Group of Hawaii Legislators Pledge to Donate $4,000 Each Until a $15 per Hour Minimum Wage is Achieved
February 26, 2020
Hawaii Representatives Tina Wildberger and Amy Perruso and Senator Russell Ruderman each pledge to donate $4,000 every year until a $15 minimum wage is passed. $4,000 is the difference between $13 and $15 per hour for full-time workers.
The Hawaii State government says full-time workers need more than $17 per hour just to afford basic needs in Hawaii.
Despite campaign promises to enact a living wage, Governor Ige and the Democratic leadership are now proposing a meager increase to $13/hr in 2024. Both chambers and the Governoship are controlled by Democrats.
In contrast, the legislature approved to increase their own salary by more than $11,000 by 2024. The increases will bring a legislator's salary above $74,000 per year.
Following the decision by Governor Ige and House and Senate leaders to move ahead with only a $13 per hour minimum wage bill instead of the $15 per hour that’s being passed in many states around the nation, a group of Hawaii legislators have pledged to donate more than $4,000 each to help pay off student lunch debt in their local districts until a $15 minimum wage is reached.
$4,000 is the annual difference between a $13 and $15 per hour minimum wage for full-time workers.
Who Has Made the Pledge So Far:
Rep. Amy Perruso - Wahiaha, Whitmore
Rep. Tina Wildberger - Kihei
Sen. Russell Ruderman - Puna Ka‘ū
Workers Need Help
"My heart breaks for the families who can't afford to pay for their kids' school lunches because the legislature hasn’t found a path to raise the minimum wage to keep up with the cost of living." says Tina Wildberger, Representative from Kihei.
Rep. Wildberger is the owner of Kihei Ice, and has been paying her employees $15 per hour since 2015.
Russell Ruderman, Senator from the Puna and Ka‘ū areas on the Big Island and fellow business owner, says that "we have exactly one tool in our toolbox to dramatically reduce poverty in our state: a major increase in the minimum wage. This will do more to address homelessness than all the multi-million-dollar proposals we are considering."
Where Does the Bill Stand Now?
SB2541, the bill to raise the minimum wage has passed both the House and Labor Committees. It will go to a final floor vote before moving on to the Senate.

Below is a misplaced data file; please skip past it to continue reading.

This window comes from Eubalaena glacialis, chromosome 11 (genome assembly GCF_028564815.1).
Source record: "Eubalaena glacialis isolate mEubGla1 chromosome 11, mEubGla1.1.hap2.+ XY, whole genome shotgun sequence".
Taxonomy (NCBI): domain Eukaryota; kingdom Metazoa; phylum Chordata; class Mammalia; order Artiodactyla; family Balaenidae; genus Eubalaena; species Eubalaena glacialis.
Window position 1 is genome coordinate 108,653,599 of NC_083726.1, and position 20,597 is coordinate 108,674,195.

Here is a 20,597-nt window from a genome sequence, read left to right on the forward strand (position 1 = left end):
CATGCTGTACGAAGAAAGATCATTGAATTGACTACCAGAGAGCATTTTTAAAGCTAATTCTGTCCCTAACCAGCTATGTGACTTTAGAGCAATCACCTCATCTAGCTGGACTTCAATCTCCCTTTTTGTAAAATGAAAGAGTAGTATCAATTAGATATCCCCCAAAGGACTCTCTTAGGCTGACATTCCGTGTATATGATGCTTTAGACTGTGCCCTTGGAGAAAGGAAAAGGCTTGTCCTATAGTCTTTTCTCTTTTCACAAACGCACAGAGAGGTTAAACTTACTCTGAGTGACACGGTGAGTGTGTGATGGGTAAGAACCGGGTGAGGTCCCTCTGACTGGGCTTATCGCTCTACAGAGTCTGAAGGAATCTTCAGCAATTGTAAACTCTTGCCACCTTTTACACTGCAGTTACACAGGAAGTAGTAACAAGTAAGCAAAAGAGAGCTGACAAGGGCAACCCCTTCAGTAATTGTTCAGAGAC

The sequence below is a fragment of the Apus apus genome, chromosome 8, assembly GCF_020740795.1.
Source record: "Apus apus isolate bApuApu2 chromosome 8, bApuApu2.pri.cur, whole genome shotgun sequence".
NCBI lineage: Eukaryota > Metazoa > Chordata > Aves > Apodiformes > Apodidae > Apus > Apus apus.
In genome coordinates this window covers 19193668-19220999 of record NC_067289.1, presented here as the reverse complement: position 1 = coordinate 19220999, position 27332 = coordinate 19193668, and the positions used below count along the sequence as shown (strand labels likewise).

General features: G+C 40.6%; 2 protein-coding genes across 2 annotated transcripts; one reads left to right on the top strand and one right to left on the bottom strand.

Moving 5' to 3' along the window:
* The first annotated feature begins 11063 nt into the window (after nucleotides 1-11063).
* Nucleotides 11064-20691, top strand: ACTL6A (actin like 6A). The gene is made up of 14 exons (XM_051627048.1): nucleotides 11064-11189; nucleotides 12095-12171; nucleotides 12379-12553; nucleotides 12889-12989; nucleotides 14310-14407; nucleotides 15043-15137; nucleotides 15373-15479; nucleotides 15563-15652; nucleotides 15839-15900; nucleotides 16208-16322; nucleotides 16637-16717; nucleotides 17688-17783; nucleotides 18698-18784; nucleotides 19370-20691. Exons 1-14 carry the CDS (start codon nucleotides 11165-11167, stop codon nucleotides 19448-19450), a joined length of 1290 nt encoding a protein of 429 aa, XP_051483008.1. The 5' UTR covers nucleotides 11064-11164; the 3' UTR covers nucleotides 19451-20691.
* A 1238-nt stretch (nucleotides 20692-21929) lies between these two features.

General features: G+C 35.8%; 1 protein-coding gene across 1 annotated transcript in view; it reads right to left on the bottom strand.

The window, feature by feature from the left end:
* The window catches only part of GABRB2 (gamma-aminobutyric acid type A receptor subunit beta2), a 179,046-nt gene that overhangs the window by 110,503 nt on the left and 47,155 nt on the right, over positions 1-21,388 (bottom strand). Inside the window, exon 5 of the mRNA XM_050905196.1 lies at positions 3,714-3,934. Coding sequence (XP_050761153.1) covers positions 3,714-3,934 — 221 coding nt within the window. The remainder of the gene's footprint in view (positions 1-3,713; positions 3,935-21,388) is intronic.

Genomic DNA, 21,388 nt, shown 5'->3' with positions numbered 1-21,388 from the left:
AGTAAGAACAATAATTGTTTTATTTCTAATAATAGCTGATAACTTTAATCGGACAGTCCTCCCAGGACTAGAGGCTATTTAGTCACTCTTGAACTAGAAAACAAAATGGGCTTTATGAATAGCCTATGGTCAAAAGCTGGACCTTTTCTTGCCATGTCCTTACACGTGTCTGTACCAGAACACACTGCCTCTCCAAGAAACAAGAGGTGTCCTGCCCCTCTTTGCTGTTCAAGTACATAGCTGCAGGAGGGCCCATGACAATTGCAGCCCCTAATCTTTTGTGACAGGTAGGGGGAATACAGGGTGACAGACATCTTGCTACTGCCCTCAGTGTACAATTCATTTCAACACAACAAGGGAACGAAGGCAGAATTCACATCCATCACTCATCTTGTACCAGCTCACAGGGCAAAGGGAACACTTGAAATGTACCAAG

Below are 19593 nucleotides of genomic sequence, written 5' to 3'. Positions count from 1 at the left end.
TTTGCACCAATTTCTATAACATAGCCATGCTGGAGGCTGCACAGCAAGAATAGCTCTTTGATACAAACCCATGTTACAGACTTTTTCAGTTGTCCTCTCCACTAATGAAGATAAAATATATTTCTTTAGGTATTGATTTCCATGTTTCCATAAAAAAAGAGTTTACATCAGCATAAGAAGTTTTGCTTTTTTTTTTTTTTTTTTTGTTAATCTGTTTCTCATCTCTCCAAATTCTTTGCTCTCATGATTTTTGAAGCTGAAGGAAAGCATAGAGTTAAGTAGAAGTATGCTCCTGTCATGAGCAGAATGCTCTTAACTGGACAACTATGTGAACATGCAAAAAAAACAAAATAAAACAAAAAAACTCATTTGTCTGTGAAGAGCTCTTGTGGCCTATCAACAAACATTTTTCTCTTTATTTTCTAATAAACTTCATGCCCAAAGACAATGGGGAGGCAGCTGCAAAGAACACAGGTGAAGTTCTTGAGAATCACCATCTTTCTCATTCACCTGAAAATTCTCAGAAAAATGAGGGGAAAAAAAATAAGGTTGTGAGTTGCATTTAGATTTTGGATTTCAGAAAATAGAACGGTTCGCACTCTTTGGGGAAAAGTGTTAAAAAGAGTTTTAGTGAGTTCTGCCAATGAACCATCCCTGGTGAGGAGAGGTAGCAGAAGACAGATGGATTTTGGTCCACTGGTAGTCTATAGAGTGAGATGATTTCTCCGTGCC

The effort to raise the minimum wage in Hawaii above it’s current $10.10 per hour has been going on for years. In 2019, both chambers passed different versions of bills but never voted on a final agreement. In 2018 neither chamber passed bills to raise the wage.
Hawaii legislators will be receiving $11,000 raises by 2024. $6,000 will come in 2021, with the rest coming in annual increments after that.
Nationally, Democrats Overwhelmingly Support $15 per Hour
U.S. House Democrats have passed a bill to raise the national minimum wage to $15 per hour, but the Republican controlled Senate has blocked it. Every Democratic Presidential candidate supports a $15 minimum wage and more than 4 in every 5 Democratic voters support at least a $15 minimum wage. Eight states have passed a $15 minimum wage.
In Hawaii, affording just the bare necessities requires a full-time job paying more than $17 per hour. With the minimum wage at $10.10, this has led more than 250,000 workers earning less than this $17 living wage. Nearly 1 in 2 households are at or near poverty levels.
This strong stance from Representatives will put pressure on the rest of their Democratic colleagues to act in accordance with the Democratic Party priorities.
Living Wage Hawaii is keeping a tally of all the legislators who have pledged to donate part of their raises until the minimum wage is raised to $15 per hour. Want to ask your Senator or Representative to join them? Contact them here.